What Are The Best Performing International Stock Markets?

It is very common for investors to own securities mostly or entirely from the country they live in. This is known as home bias. For investors living in the U.S., this has worked out quite well historically, while it may have been less lucrative for those living in other regions. However, the U.S. stock market is only valued at 55.9% of the total world equity market as of January 2021, so even U.S. investors may be missing out on opportunities abroad. International stocks also provide significant diversification benefits since international markets are often not tightly correlated with the U.S. market. How much of your portfolio should be in international securities is up for debate. Opinions range from 0% to 50%, but most advisors suggest between 15% to 25%. The easiest way to gain exposure to international markets is through international equity exchange-traded funds (ETFs), which provide diversified exposure to a particular region of interest. To determine how different markets around the world have performed over the past 5-10 years, I looked up ETF performance for each international market using an ETF comparison tool.

Stock market performance by region

Regional ETF performance from March 2011 to March 2021.
RegionETF1 mth3 mths1 yr3 yrs5 yrs10 yrs
Latin AmericaILF-5.95%-8.53%56.64%-7.42%4.41%-4.06%
Regional ETF performance over the past 1 month, 3 months, 1 year, 3 years (annualized), 5 years (annualized), and 10 years (annualized) as of March 2021. Regions are sorted by 5-year return.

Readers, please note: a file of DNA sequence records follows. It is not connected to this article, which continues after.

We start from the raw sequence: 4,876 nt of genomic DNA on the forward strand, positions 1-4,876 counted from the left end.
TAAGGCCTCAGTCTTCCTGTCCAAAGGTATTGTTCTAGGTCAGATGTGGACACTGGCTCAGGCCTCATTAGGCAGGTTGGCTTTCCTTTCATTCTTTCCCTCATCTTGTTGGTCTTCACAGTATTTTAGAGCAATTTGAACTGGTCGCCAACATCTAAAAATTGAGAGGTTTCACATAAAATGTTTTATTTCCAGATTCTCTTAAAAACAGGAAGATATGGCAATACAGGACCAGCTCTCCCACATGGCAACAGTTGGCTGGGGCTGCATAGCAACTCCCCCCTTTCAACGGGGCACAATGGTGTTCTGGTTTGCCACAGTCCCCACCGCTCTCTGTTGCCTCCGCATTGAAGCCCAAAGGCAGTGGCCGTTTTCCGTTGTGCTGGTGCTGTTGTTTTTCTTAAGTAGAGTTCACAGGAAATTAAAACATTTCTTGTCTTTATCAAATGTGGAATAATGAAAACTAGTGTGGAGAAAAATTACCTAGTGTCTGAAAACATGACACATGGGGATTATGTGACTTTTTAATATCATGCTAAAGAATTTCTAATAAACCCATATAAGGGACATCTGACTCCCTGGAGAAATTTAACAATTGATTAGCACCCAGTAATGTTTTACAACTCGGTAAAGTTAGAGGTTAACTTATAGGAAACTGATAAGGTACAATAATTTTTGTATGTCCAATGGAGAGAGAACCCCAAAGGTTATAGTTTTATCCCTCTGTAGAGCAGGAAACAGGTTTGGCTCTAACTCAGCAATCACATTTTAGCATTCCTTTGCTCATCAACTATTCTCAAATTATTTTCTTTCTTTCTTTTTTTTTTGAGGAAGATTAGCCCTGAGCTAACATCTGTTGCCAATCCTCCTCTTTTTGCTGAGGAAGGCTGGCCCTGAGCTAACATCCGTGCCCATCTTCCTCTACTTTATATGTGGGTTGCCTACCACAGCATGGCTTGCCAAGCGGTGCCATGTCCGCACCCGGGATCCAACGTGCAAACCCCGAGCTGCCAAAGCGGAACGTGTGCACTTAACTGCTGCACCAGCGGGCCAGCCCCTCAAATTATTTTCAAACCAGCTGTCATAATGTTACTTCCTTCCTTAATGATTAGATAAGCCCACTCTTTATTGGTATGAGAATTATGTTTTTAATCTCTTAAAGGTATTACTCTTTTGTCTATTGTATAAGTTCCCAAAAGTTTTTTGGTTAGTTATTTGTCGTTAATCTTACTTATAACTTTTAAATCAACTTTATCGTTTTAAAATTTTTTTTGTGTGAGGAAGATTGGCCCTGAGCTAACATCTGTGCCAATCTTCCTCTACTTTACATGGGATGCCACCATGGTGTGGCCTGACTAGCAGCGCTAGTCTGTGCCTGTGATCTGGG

As you can see, the U.S. stock market has far outperformed international markets over the long term, more than doubling the annualized performance of the next highest performing market over the last 10 years. Whether this will continue in the future is impossible to know. Remember that past performance is no guarantee of future returns. This is not to say that foreign markets have not performed decently as well. Over the last 5 years, both Asian/Pacific markets and the Canadian market have produced quite respectable returns over 10% annualized. On the other hand, African and Latin American markets have significantly underperformed, actually providing negative returns over the last 10 years.

Now that we have looked at broader regions, let’s take a look at the stock market performance of individual countries within these regions.


RegionETF1 mth3 mths1 yr3 yrs5 yrs10 yrs
New ZealandENZL-5.74%-8.39%45.64%10.78%13.22%12.49%
South KoreaEWY-4.42%4.69%97.80%7.71%12.67%5.02%
Hong KongEWH-5.10%7.30%38.54%4.18%9.57%6.59%
Asian/Pacific ETF performance over the past 1 month, 3 months, 1 year, 3 years (annualized), 5 years (annualized), and 10 years (annualized) as of March 2021. Countries are sorted by 5-year return below the ETF for the region.

The Asia/Pacific region is home to some of the fastest growing economies in the world, so it is no surprise that many of these countries have stock markets that have performed quite well over the last 5-10 years. Of particular note is New Zealand. For 10-year performance, New Zealand’s stock market is second only to the U.S., with an annualized return of 12.49%. China, Taiwan, and Japan have also had well-performing stock markets over the long run. Taiwan’s stock market even beat the 5-year return of the U.S. stock market at an annualized 18.46% compared to 16.46%. On the other side of the spectrum, the stock markets of several countries have performed quite poorly, in particular Malaysia and Pakistan.